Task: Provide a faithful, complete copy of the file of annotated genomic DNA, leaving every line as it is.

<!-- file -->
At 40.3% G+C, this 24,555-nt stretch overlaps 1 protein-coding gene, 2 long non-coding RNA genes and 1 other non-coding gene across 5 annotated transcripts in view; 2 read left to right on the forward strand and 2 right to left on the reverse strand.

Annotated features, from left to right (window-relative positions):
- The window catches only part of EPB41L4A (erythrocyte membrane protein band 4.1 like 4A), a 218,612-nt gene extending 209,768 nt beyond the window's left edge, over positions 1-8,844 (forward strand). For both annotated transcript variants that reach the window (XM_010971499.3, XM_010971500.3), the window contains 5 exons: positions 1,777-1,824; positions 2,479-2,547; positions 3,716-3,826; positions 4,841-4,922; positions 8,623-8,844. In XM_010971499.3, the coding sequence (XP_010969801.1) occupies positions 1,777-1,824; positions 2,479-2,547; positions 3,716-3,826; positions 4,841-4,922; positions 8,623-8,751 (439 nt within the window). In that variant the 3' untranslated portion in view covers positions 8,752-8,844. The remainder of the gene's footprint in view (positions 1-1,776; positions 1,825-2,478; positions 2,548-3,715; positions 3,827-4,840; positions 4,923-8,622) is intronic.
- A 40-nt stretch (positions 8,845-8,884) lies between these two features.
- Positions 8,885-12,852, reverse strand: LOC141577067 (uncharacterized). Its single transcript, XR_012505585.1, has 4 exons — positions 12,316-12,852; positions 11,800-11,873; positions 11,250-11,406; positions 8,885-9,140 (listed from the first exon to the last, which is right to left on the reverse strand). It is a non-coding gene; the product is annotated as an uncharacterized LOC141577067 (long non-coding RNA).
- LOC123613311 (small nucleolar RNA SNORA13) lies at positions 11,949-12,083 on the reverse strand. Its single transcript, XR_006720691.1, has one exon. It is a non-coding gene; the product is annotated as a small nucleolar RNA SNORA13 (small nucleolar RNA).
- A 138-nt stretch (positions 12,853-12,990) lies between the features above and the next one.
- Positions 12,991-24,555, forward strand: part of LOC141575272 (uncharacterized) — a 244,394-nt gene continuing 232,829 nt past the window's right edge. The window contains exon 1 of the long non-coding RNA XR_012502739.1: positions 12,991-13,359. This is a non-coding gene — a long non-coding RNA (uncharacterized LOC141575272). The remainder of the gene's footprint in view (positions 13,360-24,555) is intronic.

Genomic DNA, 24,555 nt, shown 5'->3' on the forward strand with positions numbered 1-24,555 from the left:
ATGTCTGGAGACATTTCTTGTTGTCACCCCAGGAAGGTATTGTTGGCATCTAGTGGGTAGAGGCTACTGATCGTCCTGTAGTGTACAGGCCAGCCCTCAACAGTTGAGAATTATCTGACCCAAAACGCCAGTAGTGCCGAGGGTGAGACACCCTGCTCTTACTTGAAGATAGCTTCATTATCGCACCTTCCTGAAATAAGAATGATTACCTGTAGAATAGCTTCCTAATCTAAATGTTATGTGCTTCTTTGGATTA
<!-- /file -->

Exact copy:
At 40.3% G+C, this 24,555-nt stretch overlaps 1 protein-coding gene, 2 long non-coding RNA genes and 1 other non-coding gene across 5 annotated transcripts in view; 2 read left to right on the forward strand and 2 right to left on the reverse strand.

Annotated features, from left to right (window-relative positions):
- The window catches only part of EPB41L4A (erythrocyte membrane protein band 4.1 like 4A), a 218,612-nt gene extending 209,768 nt beyond the window's left edge, over positions 1-8,844 (forward strand). For both annotated transcript variants that reach the window (XM_010971499.3, XM_010971500.3), the window contains 5 exons: positions 1,777-1,824; positions 2,479-2,547; positions 3,716-3,826; positions 4,841-4,922; positions 8,623-8,844. In XM_010971499.3, the coding sequence (XP_010969801.1) occupies positions 1,777-1,824; positions 2,479-2,547; positions 3,716-3,826; positions 4,841-4,922; positions 8,623-8,751 (439 nt within the window). In that variant the 3' untranslated portion in view covers positions 8,752-8,844. The remainder of the gene's footprint in view (positions 1-1,776; positions 1,825-2,478; positions 2,548-3,715; positions 3,827-4,840; positions 4,923-8,622) is intronic.
- A 40-nt stretch (positions 8,845-8,884) lies between these two features.
- Positions 8,885-12,852, reverse strand: LOC141577067 (uncharacterized). Its single transcript, XR_012505585.1, has 4 exons — positions 12,316-12,852; positions 11,800-11,873; positions 11,250-11,406; positions 8,885-9,140 (listed from the first exon to the last, which is right to left on the reverse strand). It is a non-coding gene; the product is annotated as an uncharacterized LOC141577067 (long non-coding RNA).
- LOC123613311 (small nucleolar RNA SNORA13) lies at positions 11,949-12,083 on the reverse strand. Its single transcript, XR_006720691.1, has one exon. It is a non-coding gene; the product is annotated as a small nucleolar RNA SNORA13 (small nucleolar RNA).
- A 138-nt stretch (positions 12,853-12,990) lies between the features above and the next one.
- Positions 12,991-24,555, forward strand: part of LOC141575272 (uncharacterized) — a 244,394-nt gene continuing 232,829 nt past the window's right edge. The window contains exon 1 of the long non-coding RNA XR_012502739.1: positions 12,991-13,359. This is a non-coding gene — a long non-coding RNA (uncharacterized LOC141575272). The remainder of the gene's footprint in view (positions 13,360-24,555) is intronic.

Genomic DNA, 24,555 nt, shown 5'->3' on the forward strand with positions numbered 1-24,555 from the left:
ATGTCTGGAGACATTTCTTGTTGTCACCCCAGGAAGGTATTGTTGGCATCTAGTGGGTAGAGGCTACTGATCGTCCTGTAGTGTACAGGCCAGCCCTCAACAGTTGAGAATTATCTGACCCAAAACGCCAGTAGTGCCGAGGGTGAGACACCCTGCTCTTACTTGAAGATAGCTTCATTATCGCACCTTCCTGAAATAAGAATGATTACCTGTAGAATAGCTTCCTAATCTAAATGTTATGTGCTTCTTTGGATTA